We know it’s hot out there, and you need to exercise, but it’s important to take precautions. This week Shape turns to the experts to learn how to train the body to handle the heat.
Moving your 30-minute run from the treadmill one day out into the midday sun the next isn’t a good idea. Your body needs time to acclimatize to higher temps and other environmental changes. “It usually takes 10 to 14 days of heat exposure combined with exercise to reduce an individual’s risk for heat injury,” says Cedric X. Bryant, chief science officer for the American Council on Exercise (ACE).
How will you know your body has adapted? You’ll sweat more and sooner, but you’ll be losing fewer electrolytes, Bryant says, adding that properly allowing your body to adjust ultimately leads to a lower body core temperature, a decreased heart rate response to exercise, and a diminished potential for dehydration and electrolyte depletion.
Start with 10- to 15-minute doses of outdoor exercise and try to avoid heading out during peak temperature and humidity (from 1 to 5 p.m.), says Michele Olson, PhD, professor of exercise science at Auburn University at Montgomery. Gradually increase your workout time over the next 10 to 14 days to ensure your body safely acclimates.
1. Drink up (and not just water)
You know staying hydrated is important, but it’s especially crucial when working out in warmer temps. Even mild dehydration can cause fatigue, headaches, and anxiety, while severe dehydration can cause fever, shriveled skin, and even unconsciousness (scary!). A simple test to check your hydration level? Peek into the toilet. If your urine is dark in color and/or has an odor, chances are you need to up your water intake.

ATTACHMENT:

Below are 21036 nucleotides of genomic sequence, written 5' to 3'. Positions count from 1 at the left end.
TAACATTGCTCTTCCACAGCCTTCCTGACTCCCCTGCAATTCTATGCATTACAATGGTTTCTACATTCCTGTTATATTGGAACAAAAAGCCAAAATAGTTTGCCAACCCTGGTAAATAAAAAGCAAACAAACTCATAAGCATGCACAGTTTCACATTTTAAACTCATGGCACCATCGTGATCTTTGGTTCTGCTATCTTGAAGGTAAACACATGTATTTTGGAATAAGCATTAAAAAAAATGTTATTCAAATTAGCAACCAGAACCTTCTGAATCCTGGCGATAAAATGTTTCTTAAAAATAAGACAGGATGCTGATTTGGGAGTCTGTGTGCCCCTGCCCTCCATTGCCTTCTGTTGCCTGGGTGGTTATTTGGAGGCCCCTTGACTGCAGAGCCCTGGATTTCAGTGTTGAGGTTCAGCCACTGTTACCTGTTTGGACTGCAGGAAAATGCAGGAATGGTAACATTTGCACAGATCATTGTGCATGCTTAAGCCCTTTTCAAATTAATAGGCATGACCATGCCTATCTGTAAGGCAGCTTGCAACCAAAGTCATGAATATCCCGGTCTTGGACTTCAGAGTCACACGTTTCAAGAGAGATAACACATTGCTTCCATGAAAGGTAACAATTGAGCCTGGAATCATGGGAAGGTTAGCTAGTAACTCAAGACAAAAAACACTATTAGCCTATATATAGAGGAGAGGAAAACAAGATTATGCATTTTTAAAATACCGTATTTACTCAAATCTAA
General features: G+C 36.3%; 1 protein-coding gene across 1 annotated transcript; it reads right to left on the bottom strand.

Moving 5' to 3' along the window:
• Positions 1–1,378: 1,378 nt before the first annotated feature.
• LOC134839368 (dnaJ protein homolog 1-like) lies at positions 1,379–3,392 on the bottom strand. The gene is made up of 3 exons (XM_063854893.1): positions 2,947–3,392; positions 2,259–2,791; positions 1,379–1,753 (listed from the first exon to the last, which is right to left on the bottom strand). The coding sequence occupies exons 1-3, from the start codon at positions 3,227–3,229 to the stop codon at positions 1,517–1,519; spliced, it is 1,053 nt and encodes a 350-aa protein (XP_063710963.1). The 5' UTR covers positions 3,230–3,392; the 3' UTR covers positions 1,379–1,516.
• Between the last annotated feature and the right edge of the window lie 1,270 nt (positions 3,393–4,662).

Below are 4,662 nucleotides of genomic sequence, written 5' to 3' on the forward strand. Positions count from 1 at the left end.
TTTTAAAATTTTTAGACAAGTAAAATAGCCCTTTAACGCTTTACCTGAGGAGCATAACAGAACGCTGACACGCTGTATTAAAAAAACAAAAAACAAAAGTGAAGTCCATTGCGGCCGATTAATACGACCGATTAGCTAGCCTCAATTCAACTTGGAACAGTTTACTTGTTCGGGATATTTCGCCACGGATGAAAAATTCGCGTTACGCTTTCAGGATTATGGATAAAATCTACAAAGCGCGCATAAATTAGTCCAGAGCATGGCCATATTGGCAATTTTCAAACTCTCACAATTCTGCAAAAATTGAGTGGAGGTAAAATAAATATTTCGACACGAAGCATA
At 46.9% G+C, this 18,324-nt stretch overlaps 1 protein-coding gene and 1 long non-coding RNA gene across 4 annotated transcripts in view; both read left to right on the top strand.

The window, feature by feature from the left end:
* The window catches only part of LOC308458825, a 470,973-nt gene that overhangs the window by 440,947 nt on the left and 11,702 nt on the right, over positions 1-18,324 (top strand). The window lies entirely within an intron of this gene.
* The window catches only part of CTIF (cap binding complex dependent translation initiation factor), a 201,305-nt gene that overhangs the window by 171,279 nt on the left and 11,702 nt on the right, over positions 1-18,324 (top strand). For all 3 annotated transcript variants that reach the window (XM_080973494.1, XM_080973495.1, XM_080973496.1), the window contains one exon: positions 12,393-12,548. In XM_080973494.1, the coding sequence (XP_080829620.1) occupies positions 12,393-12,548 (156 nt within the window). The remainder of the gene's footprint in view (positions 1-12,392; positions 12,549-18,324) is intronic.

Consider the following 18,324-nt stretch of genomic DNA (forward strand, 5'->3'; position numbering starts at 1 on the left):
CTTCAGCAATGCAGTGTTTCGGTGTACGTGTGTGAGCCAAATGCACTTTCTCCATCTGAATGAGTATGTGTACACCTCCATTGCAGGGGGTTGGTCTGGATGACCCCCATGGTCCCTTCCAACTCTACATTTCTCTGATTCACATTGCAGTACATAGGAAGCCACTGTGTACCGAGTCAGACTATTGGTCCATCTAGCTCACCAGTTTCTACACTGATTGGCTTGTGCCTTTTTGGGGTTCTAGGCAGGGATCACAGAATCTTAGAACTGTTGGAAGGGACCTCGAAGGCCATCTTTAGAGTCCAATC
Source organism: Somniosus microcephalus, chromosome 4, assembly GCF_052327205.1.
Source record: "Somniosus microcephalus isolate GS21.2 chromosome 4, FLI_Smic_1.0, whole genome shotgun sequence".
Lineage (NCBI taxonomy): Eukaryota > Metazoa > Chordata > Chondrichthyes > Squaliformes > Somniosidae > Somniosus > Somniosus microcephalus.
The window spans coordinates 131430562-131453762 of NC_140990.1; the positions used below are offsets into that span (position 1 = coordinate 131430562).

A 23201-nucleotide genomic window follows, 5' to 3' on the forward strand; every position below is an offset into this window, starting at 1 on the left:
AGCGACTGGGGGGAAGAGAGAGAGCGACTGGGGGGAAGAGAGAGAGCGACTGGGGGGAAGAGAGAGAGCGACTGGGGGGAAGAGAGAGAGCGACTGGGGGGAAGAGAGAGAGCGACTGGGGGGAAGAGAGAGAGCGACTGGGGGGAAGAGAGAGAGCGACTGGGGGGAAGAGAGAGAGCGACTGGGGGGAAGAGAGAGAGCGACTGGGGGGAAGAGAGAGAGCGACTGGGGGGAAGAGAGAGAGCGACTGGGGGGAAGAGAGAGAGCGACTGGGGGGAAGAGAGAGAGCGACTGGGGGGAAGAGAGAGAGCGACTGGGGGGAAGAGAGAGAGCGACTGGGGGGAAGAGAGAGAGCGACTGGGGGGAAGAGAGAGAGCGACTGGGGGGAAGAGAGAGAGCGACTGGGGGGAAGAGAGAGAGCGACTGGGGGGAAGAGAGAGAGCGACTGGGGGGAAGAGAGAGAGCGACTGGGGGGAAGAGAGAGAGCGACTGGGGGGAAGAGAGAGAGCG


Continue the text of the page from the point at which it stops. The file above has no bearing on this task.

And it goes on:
Most experts recommend drinking half of your body weight in ounces of water every day, Olson says, who suggests downing eight ounces of H2O about 20 minutes before an outdoor workout and then eight more ounces every 15 to 20 minutes during your session.
2. Ladies – Outsmart sports bra chafing
Training for a race? Don’t give skin irritation the chance to hold you back. If you’re prone to heat rash or chafing, try using a powder deodorant spray on sensitive spots such as your underarms, cleavage, and inner thighs.
For longer runs, consider wearing your sports bra over a thin, moisture-wicking, seamless tank, suggests certified personal trainer Teri Jory, PhD. “The undershirt will act just like your skin and allow your sports bra to support you just as if it was your first layer, while avoiding the painful chafing under your arms, around your rib cage, and on your nipples caused by the friction of your bra.”
3. Dress right
Adding a few additional pieces to your Summer workout wardrobe is well worth the investment. “Wear breathable, lightweight, and light-colored workout attire that permits your sweat to evaporate and include a hat or some sort of sunblocking apparel,” Olson says. Not only will these types of materials help you stay cooler during your workout, but they can help you avoid the skin irritation, breakouts, or heat rashes that can result from extra-sweaty training sessions.
Look for words like “breathable,” “moisture-wicking,” and “mesh” on the label to up your chance of staying cool, dry, and comfortable.
4. Don’t forget to protect your stems
You might be in the habit of rubbing SPF on your face and upper body every day, but many women fail to grease up their exposed legs, which ups their risk for painful sunburn and skin cancer, says Lara Hudson, a certified fitness expert and star of the 10 Minute Solution: Tighten & Tone Pilates DVD.